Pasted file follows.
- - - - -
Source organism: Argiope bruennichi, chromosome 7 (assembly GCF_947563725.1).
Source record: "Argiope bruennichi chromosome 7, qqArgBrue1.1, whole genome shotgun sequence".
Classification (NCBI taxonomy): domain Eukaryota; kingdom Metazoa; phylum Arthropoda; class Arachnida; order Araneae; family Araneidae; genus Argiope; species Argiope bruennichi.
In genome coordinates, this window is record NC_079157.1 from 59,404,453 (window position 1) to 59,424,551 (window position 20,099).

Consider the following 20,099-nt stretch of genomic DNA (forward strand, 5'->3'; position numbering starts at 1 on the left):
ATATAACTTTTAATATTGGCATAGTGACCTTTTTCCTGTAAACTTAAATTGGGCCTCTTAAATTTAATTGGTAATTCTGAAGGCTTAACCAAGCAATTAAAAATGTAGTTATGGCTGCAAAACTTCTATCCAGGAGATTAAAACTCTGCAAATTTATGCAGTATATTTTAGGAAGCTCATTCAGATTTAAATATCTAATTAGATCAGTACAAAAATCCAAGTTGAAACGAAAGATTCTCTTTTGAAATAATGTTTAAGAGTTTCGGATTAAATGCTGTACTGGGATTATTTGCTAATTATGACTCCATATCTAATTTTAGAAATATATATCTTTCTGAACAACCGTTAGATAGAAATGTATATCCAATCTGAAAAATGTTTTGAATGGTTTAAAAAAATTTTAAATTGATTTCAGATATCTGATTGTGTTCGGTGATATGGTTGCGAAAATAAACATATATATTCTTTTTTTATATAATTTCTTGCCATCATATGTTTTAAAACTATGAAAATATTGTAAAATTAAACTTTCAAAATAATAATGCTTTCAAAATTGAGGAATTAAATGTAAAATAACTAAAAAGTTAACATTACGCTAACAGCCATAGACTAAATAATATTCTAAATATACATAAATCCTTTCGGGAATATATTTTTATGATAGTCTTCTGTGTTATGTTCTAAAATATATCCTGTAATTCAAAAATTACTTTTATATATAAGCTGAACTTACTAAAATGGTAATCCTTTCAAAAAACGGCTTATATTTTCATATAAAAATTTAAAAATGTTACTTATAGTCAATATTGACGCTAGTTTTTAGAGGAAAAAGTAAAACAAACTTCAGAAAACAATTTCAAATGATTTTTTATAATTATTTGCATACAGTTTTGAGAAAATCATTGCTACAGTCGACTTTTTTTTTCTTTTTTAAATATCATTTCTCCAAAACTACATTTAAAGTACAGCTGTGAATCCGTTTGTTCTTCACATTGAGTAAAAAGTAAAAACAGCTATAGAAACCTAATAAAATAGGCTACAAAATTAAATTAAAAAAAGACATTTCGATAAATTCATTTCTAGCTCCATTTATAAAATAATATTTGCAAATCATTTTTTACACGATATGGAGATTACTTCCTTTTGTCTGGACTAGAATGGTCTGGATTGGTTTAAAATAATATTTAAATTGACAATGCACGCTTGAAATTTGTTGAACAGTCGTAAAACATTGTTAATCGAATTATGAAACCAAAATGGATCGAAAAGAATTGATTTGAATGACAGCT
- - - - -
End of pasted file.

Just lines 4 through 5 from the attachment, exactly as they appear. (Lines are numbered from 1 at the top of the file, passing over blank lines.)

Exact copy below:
In genome coordinates, this window is record NC_079157.1 from 59,404,453 (window position 1) to 59,424,551 (window position 20,099).

Consider the following 20,099-nt stretch of genomic DNA (forward strand, 5'->3'; position numbering starts at 1 on the left):